Check It Out

No.172 (9/24/10)

Sharp Aquos TV

By Robert Finley
Chief Writerr

The days of TVs shaped like large boxes and taking up all kinds of space awkwardly in homes are all but over. Cathode ray tube technology in TVs is just about a thing of the past, as today's TVs are almost as thin as a painting and come in two basic options -- liquid crystal display (LCD) and plasma. Sharp, manufacturer of TVs and other electronics for years, has had a lot of success in the LCD television market with their brand Aquos.

You may have encountered Sharp Aquos televisions at the mall or at local electronics stores like K's Denki or Yamada Denki. Their crystal-clear picture and incredibly thin design have made them very popular with those looking to upgrade their electronics. Aquos televisions vary from as small as 13 inches to as large as 65 inches for home theater use. A few years ago, they even unveiled a 108-inch LCD TV!

One of the latest models in the Sharp Aquos line is the Quattron, which has been called a turning point in flat screen technology. In addition to the standard red, green, and blue, there is now a yellow color subpixel to the screen that allows for a higher quality picture, reportedly 1,000 times better than its rivals. It supports 1080p video, has HDMI, S-Video, and Composite interfaces, and has most of the other common features on LCD TVs. They are offered in sizes 40 inches and up and have been receiving pretty solid reviews on consumer review sites.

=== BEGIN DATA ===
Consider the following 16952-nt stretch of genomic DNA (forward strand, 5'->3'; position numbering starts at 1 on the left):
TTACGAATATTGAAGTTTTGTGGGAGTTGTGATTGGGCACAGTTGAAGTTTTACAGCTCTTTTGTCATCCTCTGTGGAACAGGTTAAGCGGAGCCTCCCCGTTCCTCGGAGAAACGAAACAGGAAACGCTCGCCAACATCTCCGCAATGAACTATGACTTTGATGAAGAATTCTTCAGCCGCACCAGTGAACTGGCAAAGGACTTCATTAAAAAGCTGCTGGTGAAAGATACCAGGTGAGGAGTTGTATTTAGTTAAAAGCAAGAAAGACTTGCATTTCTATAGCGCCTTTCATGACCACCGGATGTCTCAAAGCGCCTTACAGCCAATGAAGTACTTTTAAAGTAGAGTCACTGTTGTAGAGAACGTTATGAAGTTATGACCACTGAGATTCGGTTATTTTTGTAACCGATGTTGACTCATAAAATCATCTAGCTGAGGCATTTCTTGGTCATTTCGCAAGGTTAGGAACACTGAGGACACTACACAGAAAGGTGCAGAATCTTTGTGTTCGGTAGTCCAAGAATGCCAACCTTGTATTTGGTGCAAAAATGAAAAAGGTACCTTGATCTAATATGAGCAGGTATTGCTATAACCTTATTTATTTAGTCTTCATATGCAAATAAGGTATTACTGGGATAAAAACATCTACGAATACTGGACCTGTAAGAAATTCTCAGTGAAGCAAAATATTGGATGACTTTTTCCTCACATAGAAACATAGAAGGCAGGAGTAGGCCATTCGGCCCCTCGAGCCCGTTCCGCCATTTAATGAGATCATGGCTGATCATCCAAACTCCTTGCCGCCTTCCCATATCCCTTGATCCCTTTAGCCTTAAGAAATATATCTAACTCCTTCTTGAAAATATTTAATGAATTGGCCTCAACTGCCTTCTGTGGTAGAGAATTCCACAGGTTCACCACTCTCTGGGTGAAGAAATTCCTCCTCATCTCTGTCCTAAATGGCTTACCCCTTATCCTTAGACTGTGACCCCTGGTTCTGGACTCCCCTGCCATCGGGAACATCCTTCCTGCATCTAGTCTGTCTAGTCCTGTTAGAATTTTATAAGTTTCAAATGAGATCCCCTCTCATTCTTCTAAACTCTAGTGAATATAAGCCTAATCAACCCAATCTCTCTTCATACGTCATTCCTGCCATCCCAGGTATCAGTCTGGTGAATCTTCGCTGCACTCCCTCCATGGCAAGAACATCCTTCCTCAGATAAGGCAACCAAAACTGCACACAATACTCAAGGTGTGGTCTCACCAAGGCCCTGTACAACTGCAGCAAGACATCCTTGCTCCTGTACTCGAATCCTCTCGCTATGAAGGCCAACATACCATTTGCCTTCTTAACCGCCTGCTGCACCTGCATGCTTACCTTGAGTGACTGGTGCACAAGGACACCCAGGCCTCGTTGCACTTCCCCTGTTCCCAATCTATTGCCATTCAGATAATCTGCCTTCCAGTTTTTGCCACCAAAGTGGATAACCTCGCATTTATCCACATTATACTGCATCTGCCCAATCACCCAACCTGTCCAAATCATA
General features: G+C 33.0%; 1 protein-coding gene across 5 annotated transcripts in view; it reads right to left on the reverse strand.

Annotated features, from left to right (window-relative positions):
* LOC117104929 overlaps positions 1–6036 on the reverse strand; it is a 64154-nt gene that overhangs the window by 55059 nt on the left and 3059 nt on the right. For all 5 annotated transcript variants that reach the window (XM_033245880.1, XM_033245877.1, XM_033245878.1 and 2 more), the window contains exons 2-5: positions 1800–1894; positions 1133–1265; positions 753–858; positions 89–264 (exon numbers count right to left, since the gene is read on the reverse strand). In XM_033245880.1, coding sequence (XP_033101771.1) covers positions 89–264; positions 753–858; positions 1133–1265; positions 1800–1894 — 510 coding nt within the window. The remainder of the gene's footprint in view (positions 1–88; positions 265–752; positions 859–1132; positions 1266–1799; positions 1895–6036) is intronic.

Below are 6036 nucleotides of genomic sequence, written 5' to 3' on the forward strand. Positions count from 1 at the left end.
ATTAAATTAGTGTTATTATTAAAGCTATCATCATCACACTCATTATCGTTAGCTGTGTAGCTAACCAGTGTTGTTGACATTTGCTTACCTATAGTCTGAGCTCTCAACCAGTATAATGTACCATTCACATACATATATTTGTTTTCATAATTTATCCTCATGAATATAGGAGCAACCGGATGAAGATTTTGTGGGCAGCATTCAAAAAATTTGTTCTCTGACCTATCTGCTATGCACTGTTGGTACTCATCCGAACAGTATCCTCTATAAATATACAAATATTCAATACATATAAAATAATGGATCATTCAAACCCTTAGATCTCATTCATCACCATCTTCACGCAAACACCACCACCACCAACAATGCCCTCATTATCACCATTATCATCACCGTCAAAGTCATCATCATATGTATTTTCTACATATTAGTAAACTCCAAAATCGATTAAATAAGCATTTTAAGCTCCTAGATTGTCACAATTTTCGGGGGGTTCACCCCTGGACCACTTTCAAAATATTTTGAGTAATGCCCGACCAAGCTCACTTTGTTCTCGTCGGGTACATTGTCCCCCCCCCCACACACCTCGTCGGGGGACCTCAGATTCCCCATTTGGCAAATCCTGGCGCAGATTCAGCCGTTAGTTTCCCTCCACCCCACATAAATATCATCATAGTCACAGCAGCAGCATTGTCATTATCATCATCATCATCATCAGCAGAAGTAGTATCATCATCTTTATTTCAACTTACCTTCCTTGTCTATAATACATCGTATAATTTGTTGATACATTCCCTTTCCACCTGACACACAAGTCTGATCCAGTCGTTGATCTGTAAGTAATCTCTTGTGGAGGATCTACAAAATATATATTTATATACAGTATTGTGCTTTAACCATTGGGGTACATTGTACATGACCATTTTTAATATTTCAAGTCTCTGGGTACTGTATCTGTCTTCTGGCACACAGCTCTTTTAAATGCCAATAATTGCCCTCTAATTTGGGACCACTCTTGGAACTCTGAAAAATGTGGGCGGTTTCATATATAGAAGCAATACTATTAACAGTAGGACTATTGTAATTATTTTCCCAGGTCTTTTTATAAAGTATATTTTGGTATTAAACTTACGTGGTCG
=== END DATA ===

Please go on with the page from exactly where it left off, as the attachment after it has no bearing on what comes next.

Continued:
The Quattron is also home to a revolutionary concept in home theater - 3D television. First unveiled by Sharp this past January at a tradeshow in Las Vegas, NV, 3D has now been incorporated into their top-of-the-line LCD TV. In order to view television in 3D, viewers have to sport active shutter 3D goggles. This technology is brand new and a little awkward in appearance, but will surely improve over time if it catches on with consumers.

The Sharp Aquos TVs are moderately priced. On, you can pick up a gigantic 60-inch TV for $1,888. There are 42-inch and under screens available for under $1,000, however, which positions it as much more affordable than the popular Sony Bravia line of TVs.

Buying a new TV can feel overwhelming with all of the options out there today. LCD, Plasma, or the old-fashioned cathode-ray tube TVs all have their advantages and disadvantages (well, maybe not so much as far as the CRTs are concerned), so it's best to do some research into what would work best for you and your home, instead of running out and grabbing the one that looks the clearest or has thinnest design.

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